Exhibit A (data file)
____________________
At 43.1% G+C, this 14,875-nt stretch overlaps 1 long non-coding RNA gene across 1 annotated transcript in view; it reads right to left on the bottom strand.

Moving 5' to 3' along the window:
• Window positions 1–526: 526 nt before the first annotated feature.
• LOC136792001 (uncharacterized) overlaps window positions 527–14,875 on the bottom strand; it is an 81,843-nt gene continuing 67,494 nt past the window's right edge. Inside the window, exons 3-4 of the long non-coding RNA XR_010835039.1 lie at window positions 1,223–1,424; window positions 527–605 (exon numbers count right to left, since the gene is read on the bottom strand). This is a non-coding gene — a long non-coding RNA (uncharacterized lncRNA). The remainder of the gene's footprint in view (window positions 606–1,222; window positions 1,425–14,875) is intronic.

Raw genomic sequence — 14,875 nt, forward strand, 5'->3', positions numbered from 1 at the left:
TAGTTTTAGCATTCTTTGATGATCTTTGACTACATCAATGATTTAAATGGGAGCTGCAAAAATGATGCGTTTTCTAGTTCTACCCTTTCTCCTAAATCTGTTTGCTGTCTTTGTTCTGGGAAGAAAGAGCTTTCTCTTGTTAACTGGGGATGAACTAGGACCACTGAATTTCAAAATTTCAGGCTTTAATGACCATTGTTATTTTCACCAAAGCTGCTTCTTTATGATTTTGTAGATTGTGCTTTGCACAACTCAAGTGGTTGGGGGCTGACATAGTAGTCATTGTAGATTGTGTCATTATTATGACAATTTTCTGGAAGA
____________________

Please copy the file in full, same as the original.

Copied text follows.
At 43.1% G+C, this 14,875-nt stretch overlaps 1 long non-coding RNA gene across 1 annotated transcript in view; it reads right to left on the bottom strand.

Moving 5' to 3' along the window:
• Window positions 1–526: 526 nt before the first annotated feature.
• LOC136792001 (uncharacterized) overlaps window positions 527–14,875 on the bottom strand; it is an 81,843-nt gene continuing 67,494 nt past the window's right edge. Inside the window, exons 3-4 of the long non-coding RNA XR_010835039.1 lie at window positions 1,223–1,424; window positions 527–605 (exon numbers count right to left, since the gene is read on the bottom strand). This is a non-coding gene — a long non-coding RNA (uncharacterized lncRNA). The remainder of the gene's footprint in view (window positions 606–1,222; window positions 1,425–14,875) is intronic.

Raw genomic sequence — 14,875 nt, forward strand, 5'->3', positions numbered from 1 at the left:
TAGTTTTAGCATTCTTTGATGATCTTTGACTACATCAATGATTTAAATGGGAGCTGCAAAAATGATGCGTTTTCTAGTTCTACCCTTTCTCCTAAATCTGTTTGCTGTCTTTGTTCTGGGAAGAAAGAGCTTTCTCTTGTTAACTGGGGATGAACTAGGACCACTGAATTTCAAAATTTCAGGCTTTAATGACCATTGTTATTTTCACCAAAGCTGCTTCTTTATGATTTTGTAGATTGTGCTTTGCACAACTCAAGTGGTTGGGGGCTGACATAGTAGTCATTGTAGATTGTGTCATTATTATGACAATTTTCTGGAAGA